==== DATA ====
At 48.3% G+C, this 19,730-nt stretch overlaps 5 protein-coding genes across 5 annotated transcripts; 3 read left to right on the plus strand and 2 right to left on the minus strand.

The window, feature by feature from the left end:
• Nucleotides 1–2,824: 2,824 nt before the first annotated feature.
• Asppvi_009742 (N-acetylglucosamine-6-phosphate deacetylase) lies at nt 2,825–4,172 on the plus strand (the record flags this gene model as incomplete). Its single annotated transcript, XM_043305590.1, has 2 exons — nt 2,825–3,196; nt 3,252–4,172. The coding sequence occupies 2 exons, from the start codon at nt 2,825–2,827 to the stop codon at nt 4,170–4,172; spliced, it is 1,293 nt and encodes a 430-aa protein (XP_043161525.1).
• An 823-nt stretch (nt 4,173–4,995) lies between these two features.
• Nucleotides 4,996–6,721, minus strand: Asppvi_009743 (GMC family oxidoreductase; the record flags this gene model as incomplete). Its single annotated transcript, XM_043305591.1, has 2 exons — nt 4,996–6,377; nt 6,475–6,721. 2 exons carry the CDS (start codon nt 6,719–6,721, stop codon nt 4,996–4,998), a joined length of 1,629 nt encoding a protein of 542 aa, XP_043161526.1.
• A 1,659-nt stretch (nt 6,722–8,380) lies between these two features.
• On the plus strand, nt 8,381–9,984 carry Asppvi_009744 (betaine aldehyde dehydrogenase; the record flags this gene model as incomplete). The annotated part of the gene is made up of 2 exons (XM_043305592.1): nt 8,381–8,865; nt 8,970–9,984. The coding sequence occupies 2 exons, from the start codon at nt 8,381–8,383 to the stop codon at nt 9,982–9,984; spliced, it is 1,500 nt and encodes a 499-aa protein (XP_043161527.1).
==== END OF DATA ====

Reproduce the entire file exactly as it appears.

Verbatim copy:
At 48.3% G+C, this 19,730-nt stretch overlaps 5 protein-coding genes across 5 annotated transcripts; 3 read left to right on the plus strand and 2 right to left on the minus strand.

The window, feature by feature from the left end:
• Nucleotides 1–2,824: 2,824 nt before the first annotated feature.
• Asppvi_009742 (N-acetylglucosamine-6-phosphate deacetylase) lies at nt 2,825–4,172 on the plus strand (the record flags this gene model as incomplete). Its single annotated transcript, XM_043305590.1, has 2 exons — nt 2,825–3,196; nt 3,252–4,172. The coding sequence occupies 2 exons, from the start codon at nt 2,825–2,827 to the stop codon at nt 4,170–4,172; spliced, it is 1,293 nt and encodes a 430-aa protein (XP_043161525.1).
• An 823-nt stretch (nt 4,173–4,995) lies between these two features.
• Nucleotides 4,996–6,721, minus strand: Asppvi_009743 (GMC family oxidoreductase; the record flags this gene model as incomplete). Its single annotated transcript, XM_043305591.1, has 2 exons — nt 4,996–6,377; nt 6,475–6,721. 2 exons carry the CDS (start codon nt 6,719–6,721, stop codon nt 4,996–4,998), a joined length of 1,629 nt encoding a protein of 542 aa, XP_043161526.1.
• A 1,659-nt stretch (nt 6,722–8,380) lies between these two features.
• On the plus strand, nt 8,381–9,984 carry Asppvi_009744 (betaine aldehyde dehydrogenase; the record flags this gene model as incomplete). The annotated part of the gene is made up of 2 exons (XM_043305592.1): nt 8,381–8,865; nt 8,970–9,984. The coding sequence occupies 2 exons, from the start codon at nt 8,381–8,383 to the stop codon at nt 9,982–9,984; spliced, it is 1,500 nt and encodes a 499-aa protein (XP_043161527.1).